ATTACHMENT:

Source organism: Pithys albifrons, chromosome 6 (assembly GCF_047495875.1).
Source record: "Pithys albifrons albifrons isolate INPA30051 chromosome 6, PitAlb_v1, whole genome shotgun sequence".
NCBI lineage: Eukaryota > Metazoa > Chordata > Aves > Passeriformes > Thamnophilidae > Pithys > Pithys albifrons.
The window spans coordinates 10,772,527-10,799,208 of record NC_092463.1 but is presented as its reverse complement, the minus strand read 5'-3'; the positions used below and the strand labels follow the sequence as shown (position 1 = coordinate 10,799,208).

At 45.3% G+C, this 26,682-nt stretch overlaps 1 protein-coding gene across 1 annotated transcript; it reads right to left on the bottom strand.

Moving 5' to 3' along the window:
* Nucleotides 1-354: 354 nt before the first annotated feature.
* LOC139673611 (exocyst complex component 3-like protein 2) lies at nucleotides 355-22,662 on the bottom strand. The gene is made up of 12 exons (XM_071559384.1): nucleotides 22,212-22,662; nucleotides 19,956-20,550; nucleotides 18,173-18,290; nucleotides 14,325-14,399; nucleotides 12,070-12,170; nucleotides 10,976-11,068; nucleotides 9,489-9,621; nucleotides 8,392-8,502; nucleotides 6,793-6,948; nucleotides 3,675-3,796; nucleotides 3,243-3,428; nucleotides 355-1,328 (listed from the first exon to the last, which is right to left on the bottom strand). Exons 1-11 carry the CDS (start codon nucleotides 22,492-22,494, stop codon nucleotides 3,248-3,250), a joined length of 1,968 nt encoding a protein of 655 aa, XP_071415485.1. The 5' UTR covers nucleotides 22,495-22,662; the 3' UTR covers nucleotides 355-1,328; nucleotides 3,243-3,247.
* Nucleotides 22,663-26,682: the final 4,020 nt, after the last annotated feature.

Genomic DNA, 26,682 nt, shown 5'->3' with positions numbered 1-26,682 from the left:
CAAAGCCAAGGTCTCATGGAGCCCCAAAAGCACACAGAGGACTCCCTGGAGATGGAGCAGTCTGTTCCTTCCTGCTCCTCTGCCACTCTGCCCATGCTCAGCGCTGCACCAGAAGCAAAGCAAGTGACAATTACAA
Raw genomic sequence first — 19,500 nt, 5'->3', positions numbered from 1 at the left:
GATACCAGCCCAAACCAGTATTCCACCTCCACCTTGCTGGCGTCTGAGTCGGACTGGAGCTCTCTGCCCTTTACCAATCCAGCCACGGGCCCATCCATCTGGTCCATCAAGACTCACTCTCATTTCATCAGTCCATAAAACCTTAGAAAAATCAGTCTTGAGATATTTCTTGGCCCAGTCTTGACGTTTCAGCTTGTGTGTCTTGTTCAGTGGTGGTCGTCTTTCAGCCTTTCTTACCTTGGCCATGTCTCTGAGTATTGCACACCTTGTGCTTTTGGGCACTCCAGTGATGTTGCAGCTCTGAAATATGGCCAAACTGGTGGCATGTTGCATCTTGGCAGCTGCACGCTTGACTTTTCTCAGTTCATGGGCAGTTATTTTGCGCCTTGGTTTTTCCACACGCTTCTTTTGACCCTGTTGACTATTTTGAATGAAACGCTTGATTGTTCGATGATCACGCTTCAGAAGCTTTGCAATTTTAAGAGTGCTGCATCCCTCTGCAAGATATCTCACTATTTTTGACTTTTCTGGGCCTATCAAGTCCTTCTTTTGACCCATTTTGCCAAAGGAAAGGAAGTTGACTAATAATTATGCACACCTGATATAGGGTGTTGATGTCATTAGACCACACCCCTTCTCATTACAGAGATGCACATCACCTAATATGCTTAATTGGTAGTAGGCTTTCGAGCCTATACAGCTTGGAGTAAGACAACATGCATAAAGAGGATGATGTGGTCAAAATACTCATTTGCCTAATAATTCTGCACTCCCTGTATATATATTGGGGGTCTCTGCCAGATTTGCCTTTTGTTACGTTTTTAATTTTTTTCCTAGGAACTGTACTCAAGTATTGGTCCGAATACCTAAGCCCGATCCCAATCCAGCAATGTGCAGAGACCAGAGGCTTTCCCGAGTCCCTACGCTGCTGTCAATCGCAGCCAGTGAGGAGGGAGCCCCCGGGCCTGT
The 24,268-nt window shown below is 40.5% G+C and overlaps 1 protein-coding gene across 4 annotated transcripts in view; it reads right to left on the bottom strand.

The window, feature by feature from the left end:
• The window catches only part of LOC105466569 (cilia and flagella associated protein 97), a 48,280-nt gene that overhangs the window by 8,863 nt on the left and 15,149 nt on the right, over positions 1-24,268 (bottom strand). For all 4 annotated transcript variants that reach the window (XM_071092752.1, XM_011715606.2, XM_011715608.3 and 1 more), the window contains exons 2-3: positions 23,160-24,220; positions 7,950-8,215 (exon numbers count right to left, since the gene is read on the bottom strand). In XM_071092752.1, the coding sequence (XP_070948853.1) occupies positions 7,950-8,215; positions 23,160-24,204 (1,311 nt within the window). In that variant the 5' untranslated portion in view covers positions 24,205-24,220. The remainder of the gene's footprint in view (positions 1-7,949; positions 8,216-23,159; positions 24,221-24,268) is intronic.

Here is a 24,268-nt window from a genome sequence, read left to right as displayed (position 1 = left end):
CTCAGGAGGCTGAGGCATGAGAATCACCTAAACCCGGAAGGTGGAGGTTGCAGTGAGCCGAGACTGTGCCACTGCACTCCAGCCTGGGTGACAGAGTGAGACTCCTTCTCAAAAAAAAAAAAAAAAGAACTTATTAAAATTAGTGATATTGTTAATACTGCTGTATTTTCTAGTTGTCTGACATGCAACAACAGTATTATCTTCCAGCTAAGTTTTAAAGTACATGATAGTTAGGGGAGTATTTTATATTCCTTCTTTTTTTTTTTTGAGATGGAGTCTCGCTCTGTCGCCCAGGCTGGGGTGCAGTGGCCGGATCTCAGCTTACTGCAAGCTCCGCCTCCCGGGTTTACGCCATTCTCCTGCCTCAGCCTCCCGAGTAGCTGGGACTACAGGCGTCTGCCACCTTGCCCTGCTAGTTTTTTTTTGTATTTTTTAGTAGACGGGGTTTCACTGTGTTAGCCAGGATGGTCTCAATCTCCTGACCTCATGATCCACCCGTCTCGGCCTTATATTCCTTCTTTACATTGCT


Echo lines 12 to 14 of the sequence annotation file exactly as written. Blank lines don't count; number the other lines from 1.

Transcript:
Raw genomic sequence first — 19,500 nt, 5'->3', positions numbered from 1 at the left:
GATACCAGCCCAAACCAGTATTCCACCTCCACCTTGCTGGCGTCTGAGTCGGACTGGAGCTCTCTGCCCTTTACCAATCCAGCCACGGGCCCATCCATCTGGTCCATCAAGACTCACTCTCATTTCATCAGTCCATAAAACCTTAGAAAAATCAGTCTTGAGATATTTCTTGGCCCAGTCTTGACGTTTCAGCTTGTGTGTCTTGTTCAGTGGTGGTCGTCTTTCAGCCTTTCTTACCTTGGCCATGTCTCTGAGTATTGCACACCTTGTGCTTTTGGGCACTCCAGTGATGTTGCAGCTCTGAAATATGGCCAAACTGGTGGCATGTTGCATCTTGGCAGCTGCACGCTTGACTTTTCTCAGTTCATGGGCAGTTATTTTGCGCCTTGGTTTTTCCACACGCTTCTTTTGACCCTGTTGACTATTTTGAATGAAACGCTTGATTGTTCGATGATCACGCTTCAGAAGCTTTGCAATTTTAAGAGTGCTGCATCCCTCTGCAAGATATCTCACTATTTTTGACTTTTCTGGGCCTATCAAGTCCTTCTTTTGACCCATTTTGCCAAAGGAAAGGAAGTTGACTAATAATTATGCACACCTGATATAGGGTGTTGATGTCATTAGACCACACCCCTTCTCATTACAGAGATGCACATCACCTAATATGCTTAATTGGTAGTAGGCTTTCGAGCCTATACAGCTTGGAGTAAGACAACATGCATAAAGAGGATGATGTGGTCAAAATACTCATTTGCCTAATAATTCTGCACTCCCTGTATATATATTGGGGGTCTCTGCCAGATTTGCCTTTTGTTACGTTTTTAATTTTTTTCCTAGGAACTGTACTCAAGTATTGGTCCGAATACCTAAGCCCGATCCCAATCCAGCAATGTGCAGAGACCAGAGGCTTTCCCGAGTCCCTACGCTGCTGTCAATCGCAGCCAGTGAGGAGGGAGCCCCCGGGCCTGT
The 24,268-nt window shown below is 40.5% G+C and overlaps 1 protein-coding gene across 4 annotated transcripts in view; it reads right to left on the bottom strand.